Interesting. I can't... I can't think of any other band to compare you to. Can you?

Johnson: We used to say we played like first year band students.

Jones: Until the first year band students threatened to sue us for defamation of character.

Smith: We've been compared to Milli Vanilli.

Johnson: Technically, we were urged to lip synch.

Jones: And have someone else play our instruments.

Smith: And appear on stage for us.

Any chance you've been compared to Spinal Tap?

Johnson: Dude. Our amps go up to 12.

Do you take requests?

Jones: We get a lot of requests not to play.

Johnson: Really? From who?

Smith: Your wife. His wife. My husband. The neighbors. Our kids. No, I take that back. The kids upload videos of us to YouTube and wait for them to go viral.

Anything you won't play?

Smith: Billy Joel. His music is sacrosanct.

Johnson: And he uses more than three chords. Show off.

Jones: You'd think we could at least play “Piano Man.” It's the same damn thing over and over again.

Johnson: Yeah, but she can't play the piano, man.

Smith: Aspersions cast, aspersions carried.

Saturday's show will also be the public debut of the band's newest (and quietest) member, Andrew Jefferson James Washington, Accounting Professor at the local junior college.

Johnson: He's the whitest black boy you'll ever find.

Washington: I resemble that remark.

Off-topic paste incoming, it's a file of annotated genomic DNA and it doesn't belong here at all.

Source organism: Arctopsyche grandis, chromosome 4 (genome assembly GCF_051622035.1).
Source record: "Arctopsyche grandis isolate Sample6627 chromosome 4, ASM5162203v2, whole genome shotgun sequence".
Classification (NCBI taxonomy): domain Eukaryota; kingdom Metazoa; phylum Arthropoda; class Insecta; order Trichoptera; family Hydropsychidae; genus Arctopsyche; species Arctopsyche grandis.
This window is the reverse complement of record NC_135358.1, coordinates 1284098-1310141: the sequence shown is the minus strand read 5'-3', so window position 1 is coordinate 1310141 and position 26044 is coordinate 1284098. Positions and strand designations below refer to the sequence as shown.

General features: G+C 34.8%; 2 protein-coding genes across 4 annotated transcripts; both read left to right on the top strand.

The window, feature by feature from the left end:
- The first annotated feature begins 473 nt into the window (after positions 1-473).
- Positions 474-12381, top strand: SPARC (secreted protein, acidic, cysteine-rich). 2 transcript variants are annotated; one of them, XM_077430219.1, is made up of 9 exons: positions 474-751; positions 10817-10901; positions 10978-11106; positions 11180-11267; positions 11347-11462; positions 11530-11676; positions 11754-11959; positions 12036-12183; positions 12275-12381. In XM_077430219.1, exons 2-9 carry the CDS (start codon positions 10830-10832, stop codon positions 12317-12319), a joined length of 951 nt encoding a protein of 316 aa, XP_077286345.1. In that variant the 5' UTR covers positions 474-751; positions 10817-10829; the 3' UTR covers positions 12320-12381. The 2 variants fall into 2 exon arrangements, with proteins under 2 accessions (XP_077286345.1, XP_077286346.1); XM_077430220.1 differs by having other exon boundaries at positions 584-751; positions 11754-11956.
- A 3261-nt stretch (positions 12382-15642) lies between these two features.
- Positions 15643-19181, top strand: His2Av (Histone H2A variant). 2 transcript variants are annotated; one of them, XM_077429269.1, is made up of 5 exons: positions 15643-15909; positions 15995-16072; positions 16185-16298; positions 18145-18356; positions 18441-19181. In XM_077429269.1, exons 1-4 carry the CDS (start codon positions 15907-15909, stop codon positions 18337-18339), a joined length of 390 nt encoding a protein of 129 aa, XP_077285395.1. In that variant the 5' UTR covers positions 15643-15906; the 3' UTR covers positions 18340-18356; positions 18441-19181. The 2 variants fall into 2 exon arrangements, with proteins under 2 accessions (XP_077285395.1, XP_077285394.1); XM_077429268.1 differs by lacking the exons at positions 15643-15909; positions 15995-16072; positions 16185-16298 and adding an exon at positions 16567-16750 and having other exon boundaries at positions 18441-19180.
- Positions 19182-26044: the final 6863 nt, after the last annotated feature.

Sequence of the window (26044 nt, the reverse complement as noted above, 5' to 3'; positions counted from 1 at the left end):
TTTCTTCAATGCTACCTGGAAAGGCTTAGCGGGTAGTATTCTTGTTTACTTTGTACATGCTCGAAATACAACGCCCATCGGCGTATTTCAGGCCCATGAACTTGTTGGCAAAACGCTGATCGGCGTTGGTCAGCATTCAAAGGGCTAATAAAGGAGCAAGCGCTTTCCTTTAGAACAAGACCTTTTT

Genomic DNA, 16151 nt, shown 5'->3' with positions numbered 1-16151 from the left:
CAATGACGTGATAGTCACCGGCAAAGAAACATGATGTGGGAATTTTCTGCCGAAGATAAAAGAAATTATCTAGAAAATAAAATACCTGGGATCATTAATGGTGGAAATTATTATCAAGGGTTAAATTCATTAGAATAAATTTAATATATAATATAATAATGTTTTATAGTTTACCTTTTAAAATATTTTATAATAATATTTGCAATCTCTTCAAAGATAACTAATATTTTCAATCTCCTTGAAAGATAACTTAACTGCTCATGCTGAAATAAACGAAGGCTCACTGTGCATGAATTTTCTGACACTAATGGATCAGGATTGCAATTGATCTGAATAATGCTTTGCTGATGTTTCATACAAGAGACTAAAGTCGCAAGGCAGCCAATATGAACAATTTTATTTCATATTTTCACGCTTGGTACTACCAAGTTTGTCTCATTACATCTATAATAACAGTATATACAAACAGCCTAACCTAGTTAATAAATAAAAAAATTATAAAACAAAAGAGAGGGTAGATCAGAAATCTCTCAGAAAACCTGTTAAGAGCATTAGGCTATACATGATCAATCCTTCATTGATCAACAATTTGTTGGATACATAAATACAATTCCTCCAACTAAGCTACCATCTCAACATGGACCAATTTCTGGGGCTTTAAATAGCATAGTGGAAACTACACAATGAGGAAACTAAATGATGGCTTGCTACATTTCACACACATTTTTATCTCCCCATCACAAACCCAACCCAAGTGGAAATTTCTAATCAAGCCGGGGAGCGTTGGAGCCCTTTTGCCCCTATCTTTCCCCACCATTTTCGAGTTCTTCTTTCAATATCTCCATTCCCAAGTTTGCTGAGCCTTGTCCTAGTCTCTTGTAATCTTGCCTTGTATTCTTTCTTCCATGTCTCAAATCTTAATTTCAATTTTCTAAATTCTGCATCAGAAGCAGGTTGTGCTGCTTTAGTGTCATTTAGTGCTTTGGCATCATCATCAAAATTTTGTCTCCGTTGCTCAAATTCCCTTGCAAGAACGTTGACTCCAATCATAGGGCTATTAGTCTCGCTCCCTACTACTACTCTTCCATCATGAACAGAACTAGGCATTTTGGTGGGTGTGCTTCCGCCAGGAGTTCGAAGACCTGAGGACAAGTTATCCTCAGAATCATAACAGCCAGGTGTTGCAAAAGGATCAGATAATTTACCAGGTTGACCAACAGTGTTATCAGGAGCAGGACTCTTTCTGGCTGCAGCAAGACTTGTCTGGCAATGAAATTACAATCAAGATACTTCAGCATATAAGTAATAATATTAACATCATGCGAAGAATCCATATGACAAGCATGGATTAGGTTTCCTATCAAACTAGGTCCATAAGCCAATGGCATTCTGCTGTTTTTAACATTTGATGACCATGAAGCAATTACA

Jones: He holds the dubious distinction of having the least natural rhythm of us all. And that's saying something. He's going to fit right in with our percussion section.

But isn't rhythm kind of a requirement for a percussionist?

Johnson: Not necessarily. For us, anyway. Laurie Anderson, our drummer, sets a pretty steady beat... for the most part. It depends on what she's been working on that day.

Smith: She's a clerk-typist at PG JuCo. If she's had to catch a lot of grammatical and spelling errors that day she tends to be a little edgy. Sets a quicker tempo. If something came in from the athletic director... it's “Katy bar the door!”

Washington: “I may not have much soul, but...”

Johnson: “Any. You don't have any soul.”

Washington: “No, I don't have any funk. I don't have much soul, but I play a mean tambourine. I think. I've never actually played with a band before, but I've got the moves down from watching “Josie and the Pussycats” cartoons. Mostly I just shake a paper plate along with the kitchen radio while I'm getting dinner ready.”

Jones: I saw him playing air tambourine at our neighborhood picnic and I knew he would fit right in.

Smith: We stole him away from the Tambourine Tamers. They put up a good fight, but the group kind of fell apart when the lead 'bourine developed tinnitus.

Washington: Rumor has it he was experimenting with adding a triangle to the group.

Johnson: Sad, really. Know your limits, I always say. Don't let them stop you, but know them.

Washington: I also had an offer from Martha and the Accordion All-Stars.

Smith: You play the accordion?

Washington: Play... own... potato, potahto. I was a punch card operator in another life.

Smith: Mad skills, A.J. ...J. Mad skills.

Sad situations and, dare I say, scandal, seem to lurk in the Slug's backstory, in particular when it comes to percussionists....

Johnson: Ahh, yes. Patty the Postal Worker, our original drummer. Such force, such precision, such a stickler for the rules. You know, I really can't comment on her situation, other than to say the court-ordered anger-management classes conflicted with our practice schedule.

Sounds a little cliché.

Johnson: Isn't all rock cliché?

Washington: It's like Freud said, “Sometimes a cigar is just a cigar.”

Smith: Did Freud really say that?